Although the delay is disappointing, it is understandable. In the Tulving bankruptcy, it took 6 months before the schedules were filed. And while Bullion Direct had theirs ready in just over 3 weeks, they were shoddily prepared and highly inaccurate. So a delay in the financial documents is not necessarily a bad thing.
Chapter 11 Trustee AppointedApril 8, 2016 8:20PM EST
The U.S. Trustee has appointed Mark Thomas Calvert as the Chapter 11 Trustee.
Interestingly, before the bankruptcy Calvert had met with NWT Mint owner Ross Hansen to see if Calvert's firm would be interested in providing restructuring services to NWT, but Calvert's firm declined to undertake the engagement. Aside from that, however, Calvert and his firm have no connection with NWT or Hansen.
Creditors' Meeting on May 11 1:00PMApril 8, 2016 1:30PM EST
I have just heard that the 341(a) meeting (a/k/a Creditors' Meeting) is going to be held on May 11 at 1:00 at the US Courthouse, Room 4107. The Creditors' Meetings often cover a lot of information.
There is no requirement for creditors to go to the Creditors' Meeting. With Tulving and Bullion Direct, only a few creditors went. What I usually tell people is that I would go to a Creditors' Meeting if it was within driving distance, otherwise I would not.
Chapter 11 Trustee to be AppointedApril 7, 2016 7:10PM EST
The judge has ordered that a Chapter 11 Trustee be appointed, after both the U.S. Trustee and NWT Mint agreed to it.
Also, the judge authorized NWT Mint to pay its employees and utility bills.
CRO Request WithdrawnApril 6, 2016 9:15PM EST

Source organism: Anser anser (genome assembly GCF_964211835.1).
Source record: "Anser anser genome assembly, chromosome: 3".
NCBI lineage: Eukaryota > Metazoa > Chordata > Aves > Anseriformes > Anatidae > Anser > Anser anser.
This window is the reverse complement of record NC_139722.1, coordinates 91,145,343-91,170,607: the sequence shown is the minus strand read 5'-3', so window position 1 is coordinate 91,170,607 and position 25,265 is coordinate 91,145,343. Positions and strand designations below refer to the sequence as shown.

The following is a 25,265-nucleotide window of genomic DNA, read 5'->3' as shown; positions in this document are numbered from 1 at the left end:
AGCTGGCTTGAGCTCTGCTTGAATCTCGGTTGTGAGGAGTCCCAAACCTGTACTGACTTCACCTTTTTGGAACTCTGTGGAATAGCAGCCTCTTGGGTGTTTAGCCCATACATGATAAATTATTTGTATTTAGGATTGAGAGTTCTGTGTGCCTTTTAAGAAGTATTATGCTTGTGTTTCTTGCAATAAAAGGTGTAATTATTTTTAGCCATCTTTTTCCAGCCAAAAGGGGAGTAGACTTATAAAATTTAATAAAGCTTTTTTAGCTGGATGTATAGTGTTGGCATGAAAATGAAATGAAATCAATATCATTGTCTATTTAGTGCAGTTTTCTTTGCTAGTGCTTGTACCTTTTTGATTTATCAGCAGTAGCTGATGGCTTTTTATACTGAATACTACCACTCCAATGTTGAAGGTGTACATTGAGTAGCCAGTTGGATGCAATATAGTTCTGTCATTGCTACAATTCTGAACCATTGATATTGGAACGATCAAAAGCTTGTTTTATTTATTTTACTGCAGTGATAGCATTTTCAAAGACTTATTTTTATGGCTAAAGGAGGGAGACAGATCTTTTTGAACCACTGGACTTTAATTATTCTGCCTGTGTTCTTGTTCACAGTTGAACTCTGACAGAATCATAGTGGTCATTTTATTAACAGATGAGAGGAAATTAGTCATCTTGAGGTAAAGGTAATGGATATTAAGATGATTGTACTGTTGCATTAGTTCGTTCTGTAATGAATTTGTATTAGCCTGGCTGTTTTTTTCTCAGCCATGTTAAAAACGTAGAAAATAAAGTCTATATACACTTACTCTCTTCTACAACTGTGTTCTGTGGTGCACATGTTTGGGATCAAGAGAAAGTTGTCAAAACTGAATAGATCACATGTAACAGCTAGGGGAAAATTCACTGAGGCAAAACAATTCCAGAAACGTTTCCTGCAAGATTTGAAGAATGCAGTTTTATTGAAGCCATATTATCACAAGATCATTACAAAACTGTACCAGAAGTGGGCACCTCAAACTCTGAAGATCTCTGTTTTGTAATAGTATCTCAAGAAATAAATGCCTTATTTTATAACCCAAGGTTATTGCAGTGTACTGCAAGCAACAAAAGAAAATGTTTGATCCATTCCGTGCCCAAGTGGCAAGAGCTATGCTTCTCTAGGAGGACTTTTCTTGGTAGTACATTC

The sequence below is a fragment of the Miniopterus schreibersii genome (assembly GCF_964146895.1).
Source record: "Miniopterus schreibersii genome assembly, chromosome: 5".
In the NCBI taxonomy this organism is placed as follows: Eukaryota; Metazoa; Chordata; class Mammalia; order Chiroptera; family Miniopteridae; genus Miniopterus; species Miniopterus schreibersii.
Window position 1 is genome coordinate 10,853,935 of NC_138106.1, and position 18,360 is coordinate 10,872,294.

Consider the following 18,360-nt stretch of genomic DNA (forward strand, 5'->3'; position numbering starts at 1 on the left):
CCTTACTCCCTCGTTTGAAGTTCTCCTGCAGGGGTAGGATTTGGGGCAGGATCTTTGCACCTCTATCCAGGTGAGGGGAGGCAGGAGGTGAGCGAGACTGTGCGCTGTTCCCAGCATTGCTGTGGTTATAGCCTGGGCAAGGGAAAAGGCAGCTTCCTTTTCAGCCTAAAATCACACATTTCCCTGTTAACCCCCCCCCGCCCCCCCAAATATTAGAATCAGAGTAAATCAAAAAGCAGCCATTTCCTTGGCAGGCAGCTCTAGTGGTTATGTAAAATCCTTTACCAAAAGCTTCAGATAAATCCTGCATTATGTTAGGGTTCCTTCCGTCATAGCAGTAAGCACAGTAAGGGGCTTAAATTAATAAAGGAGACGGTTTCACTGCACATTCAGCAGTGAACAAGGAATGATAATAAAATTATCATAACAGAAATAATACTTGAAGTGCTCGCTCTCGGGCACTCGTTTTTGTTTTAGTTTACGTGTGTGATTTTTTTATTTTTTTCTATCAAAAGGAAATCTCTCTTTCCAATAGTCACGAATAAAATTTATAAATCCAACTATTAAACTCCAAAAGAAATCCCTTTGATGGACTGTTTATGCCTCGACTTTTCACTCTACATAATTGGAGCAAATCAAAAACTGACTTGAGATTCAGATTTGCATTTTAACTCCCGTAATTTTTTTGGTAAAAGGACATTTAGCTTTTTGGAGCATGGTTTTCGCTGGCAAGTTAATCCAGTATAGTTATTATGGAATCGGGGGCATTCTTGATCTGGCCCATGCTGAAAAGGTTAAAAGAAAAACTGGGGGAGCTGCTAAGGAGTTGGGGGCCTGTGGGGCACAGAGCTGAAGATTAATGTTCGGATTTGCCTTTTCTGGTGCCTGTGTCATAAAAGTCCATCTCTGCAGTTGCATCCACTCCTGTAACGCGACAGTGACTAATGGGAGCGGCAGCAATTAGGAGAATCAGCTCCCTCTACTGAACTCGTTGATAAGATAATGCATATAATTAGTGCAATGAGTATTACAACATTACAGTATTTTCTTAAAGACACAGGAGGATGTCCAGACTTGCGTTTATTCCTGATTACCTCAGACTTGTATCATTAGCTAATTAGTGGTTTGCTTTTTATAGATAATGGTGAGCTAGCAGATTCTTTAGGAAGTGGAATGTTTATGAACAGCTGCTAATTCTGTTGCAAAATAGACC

NWT has made a court filing saying that the proposed CRO has withdrawn from consideration as CRO.
Opposition to CROApril 6, 2016 5:35PM EST
Bradley Cohen, who won the defamation judgment against NWT Mint, its owner, and an employee, is objecting to the appointment of a CRO. He is requesting that a Chapter 11 Trustee be appointed instead (as happened with The Tulving Company).
UPDATE: The U.S. Trustee has also opposed the appointment of a CRO, and has requested a Chapter 11 Trustee be appointed. At this point, I think it is unlikely that a CRO will be appointed.
CRO To Be AppointedApril 6, 2016 7:55AM EST
Northwest Territorial Mint has requested that Bill Weisfield and Stuart Heath of Elliott Bay Asset Solutions, LLC, an independent third party, be appointed CROs (Chief Restructuring Organizers) of NWT Mint. The reason listed was to gain the trust and support of creditors.
My understanding is that the idea behind this is to give creditors some peace of mind that the company is being overseen by people who had no involvement in any issues that may have led to the bankruptcy.
Northwest Territorial Mint Files for BankruptcyApril 1, 2016 8:25PM EST